This page lists all of the abstracts for the Fall 2011 colloquium series. For dates and speakers, see Colloquium Fall 2012.

"Summer Undergraduate Research Reports," September 7, 2012, 12n

Brandon Grisanti, Gabriela Serna, Heather Chilton, Cinthia Padilla, George Balch, Daniel Vander-Hyde

Short reports by some of our undergraduate reserachers on their summer research experiences. 

Time Speaker Project
8' Brandon Grisanti AMO research in Brazil
8' Gabriela Serna Astronomy/Education research in Arizona
8' Heather Chilton Research at SETI
8' Cinthia Padilla Research at SRI
8' George Balch Electron scattering research in Fullerton
8' Daniel Vander-Hyde Optical scattering research in Fullerton



"Max Born’s Legacy to Quantum Mechanics: From Entanglement to Quantum Gravity," September 21, 2012, 12n

John S. Briggs

Without doubt the ’unsung hero’ of quantum mechanics is Max Born, whose 125th anniversary was celebrated recently. He not only suggested the name ‘quantum mechanics’ but, apart from actually inventing them, made the most significant developments in both matrix and wave mechanics. To him we can ascribe the commutation relation, the statistical interpretation, the concept of entanglement, the theory of collisions, the quantum adiabatic principle and the final proof of the stability of matter. After an historical overview I will present examples, many from the research of my own group, of the implementation of Born’s ideas in diverse fields and show how they still permeate modern research in quantum mechanics, even the attempts to quantise gravity.



"Mach Effect Thruster: Theory and Experiment," October 5, 2012, 12n

Prof. Heidi Fearn and Dr. James Woodward


This is an outline of the theory underlying Mach effects and their use for propulsion. We define the basic principles of the theory and then discuss the experimental setup and results, which agree with the theory to within an order of magnitude. Beginning with the ideas of Sciama in 1953, in his paper On the Origins of Inertiawe show how gravity does indeed account for inertial reaction forces. Two conditions must be satisfied, first Φ/c2=1 must be true everywhere and second the simple vector approximation of Sciama must be applicable in cases where a more elaborate formalism of General Relativity theory (not just flat space-time) is employed (for example rotating systems, Friedmann- Walker metric). That Φ/c2=1 was shown to be true by Carl Brans in 1962. This is guaranteed by the locally measured invariance of Φ, the non-localizabilityof gravitational potential energy provision of the Einstein Equivalence principle. It also follows from the spatial flatness seen from the Wilkinson Microwave Anisotropy probe WMAP data. As for the second condition, Nordtvedt showed in 1988 that gravitomagnetismmust be taken into account to properly account for frame dragging in rotational systems, he also found Sciama was off by a factor of 4. Sultana and Kazanas have shown that when the Friedmann-Walker metric is used along with the Sciama vector approach and realistic values of the cosmological parameters, that one obtains Φ/c2=0.23 instead of 1. However, if we take into account the multiplicative factor of 4 found by Nordvedt, then Φ/c2= 0.92 or equivalently F = 0.92ma in the paper, which is well within the errors of the cosmological parameters on a universal scale.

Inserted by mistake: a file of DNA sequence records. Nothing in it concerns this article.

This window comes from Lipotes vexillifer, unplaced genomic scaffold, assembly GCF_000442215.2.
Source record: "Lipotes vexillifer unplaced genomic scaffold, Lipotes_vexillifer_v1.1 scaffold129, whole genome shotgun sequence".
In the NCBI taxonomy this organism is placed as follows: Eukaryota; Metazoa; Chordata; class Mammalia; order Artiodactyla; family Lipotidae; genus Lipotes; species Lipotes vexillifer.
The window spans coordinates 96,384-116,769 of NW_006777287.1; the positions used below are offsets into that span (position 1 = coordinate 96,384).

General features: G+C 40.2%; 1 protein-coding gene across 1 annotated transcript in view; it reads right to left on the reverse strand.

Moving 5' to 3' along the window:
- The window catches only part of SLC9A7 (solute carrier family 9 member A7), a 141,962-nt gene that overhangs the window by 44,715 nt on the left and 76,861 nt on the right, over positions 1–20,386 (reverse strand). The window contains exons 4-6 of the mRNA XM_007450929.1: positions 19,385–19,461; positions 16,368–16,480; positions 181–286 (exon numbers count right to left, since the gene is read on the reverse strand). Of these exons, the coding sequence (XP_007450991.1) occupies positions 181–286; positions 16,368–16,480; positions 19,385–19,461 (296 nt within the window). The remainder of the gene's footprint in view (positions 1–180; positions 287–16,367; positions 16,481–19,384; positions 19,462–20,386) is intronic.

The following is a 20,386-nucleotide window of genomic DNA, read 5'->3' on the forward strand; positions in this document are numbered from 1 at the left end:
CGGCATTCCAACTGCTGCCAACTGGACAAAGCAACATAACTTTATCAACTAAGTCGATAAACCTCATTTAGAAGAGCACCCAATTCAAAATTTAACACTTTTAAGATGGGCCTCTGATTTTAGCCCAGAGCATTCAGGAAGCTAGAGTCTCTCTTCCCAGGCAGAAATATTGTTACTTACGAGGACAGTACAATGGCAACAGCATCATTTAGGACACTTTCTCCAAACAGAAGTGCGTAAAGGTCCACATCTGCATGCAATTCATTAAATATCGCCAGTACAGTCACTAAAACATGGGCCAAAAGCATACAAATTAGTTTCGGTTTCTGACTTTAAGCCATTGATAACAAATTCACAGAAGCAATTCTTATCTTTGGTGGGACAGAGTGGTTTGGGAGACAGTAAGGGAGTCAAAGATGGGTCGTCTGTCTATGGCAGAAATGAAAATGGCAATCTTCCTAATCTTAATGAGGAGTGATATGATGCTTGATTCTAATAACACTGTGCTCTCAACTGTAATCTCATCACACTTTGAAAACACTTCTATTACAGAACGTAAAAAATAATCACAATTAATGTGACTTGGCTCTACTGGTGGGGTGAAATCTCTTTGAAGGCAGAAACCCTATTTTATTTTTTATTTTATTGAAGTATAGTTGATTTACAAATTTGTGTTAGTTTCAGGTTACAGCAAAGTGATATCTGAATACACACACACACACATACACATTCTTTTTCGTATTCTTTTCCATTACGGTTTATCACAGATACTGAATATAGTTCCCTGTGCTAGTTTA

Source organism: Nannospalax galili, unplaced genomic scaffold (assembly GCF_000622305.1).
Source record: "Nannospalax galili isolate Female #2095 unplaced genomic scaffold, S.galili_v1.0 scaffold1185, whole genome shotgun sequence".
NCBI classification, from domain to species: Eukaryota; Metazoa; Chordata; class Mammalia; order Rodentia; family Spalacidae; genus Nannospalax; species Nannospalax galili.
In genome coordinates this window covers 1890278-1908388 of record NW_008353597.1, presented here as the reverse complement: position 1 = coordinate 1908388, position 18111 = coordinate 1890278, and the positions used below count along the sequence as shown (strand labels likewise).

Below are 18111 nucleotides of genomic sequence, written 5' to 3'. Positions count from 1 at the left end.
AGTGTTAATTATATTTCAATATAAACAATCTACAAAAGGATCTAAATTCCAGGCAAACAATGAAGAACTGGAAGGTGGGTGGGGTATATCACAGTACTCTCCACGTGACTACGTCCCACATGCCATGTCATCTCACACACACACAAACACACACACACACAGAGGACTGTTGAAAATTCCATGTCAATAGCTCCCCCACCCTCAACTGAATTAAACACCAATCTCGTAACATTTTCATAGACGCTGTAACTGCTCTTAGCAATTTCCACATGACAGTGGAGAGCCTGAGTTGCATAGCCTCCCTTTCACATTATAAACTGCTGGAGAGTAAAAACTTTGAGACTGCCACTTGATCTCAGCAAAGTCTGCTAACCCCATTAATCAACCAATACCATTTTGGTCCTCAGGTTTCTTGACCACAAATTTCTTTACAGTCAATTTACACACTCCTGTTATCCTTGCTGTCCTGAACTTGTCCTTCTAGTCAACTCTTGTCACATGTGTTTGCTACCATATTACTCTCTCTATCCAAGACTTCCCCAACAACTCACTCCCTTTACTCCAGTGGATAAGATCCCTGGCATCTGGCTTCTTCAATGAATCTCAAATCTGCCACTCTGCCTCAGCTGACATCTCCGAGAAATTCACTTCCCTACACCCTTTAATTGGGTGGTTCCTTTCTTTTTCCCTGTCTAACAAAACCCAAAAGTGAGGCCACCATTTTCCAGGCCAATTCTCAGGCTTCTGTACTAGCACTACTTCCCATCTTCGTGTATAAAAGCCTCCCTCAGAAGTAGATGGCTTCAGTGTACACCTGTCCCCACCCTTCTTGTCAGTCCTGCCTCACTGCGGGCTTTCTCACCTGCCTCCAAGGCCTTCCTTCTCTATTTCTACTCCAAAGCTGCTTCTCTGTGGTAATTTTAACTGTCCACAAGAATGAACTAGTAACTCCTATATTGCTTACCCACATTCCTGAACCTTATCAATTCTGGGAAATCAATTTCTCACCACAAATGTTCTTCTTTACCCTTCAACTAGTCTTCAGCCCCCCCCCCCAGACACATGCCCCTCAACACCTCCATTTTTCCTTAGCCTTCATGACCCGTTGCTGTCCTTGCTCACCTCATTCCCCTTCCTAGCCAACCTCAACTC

The transient terms we employ for the Mach Thruster are derivable from a 4- force, which gives a field strength. Taking the divergence of the field strength allows us to derive a wave equation with transient time terms. It is these transient time terms which allow for mass fluctuations in accelerating bodies which are simultaneously undergoing internal energy changes. 



"An Introduction to Imaging with Radar," November 9, 2012, 12n

George Escalante

Basic radar imaging principles will be presented and illustrated using a simple radar-target model. The objective of the briefing is to provide a high-level overview of radar imaging and to illustrate applications of undergraduate physics, mathematics, and engineering to real-world interdisciplinary problems. The presentation should be accessible to students at the sophomore level. Topics to be covered include:
·  The Radar Equation and Noise
·  Radar Coherence, Translational Motion Compensation, and Pulse Integration
·  Range Resolution, the Doppler-Effect, Doppler-Processing, and Cross-Range Resolution
·  Similarities and Differences Between Imaging at Optical and Radar Frequencies
·  Applications and Examples




"Is it time to flip your classroom?," December 7, 2012, 12n

Homeyra Sadaghiani

Many educators provide content online outside of classroom and use the class time for engaging students in activities targeted at higher levels of learning taxonomy. We have been experimenting with this inverted or flipped classroom format at Cal Poly Pomona using SmartPhysics multimedia Prelectures and checkpoints.  We have found this method better prepares student for the class activities and also allows more class time for the instructor to assist students when they are applying the concepts and practicing problem-solving skills. Our research indicates that this method creates a better classroom experience and makes each component of the course more valuable to students.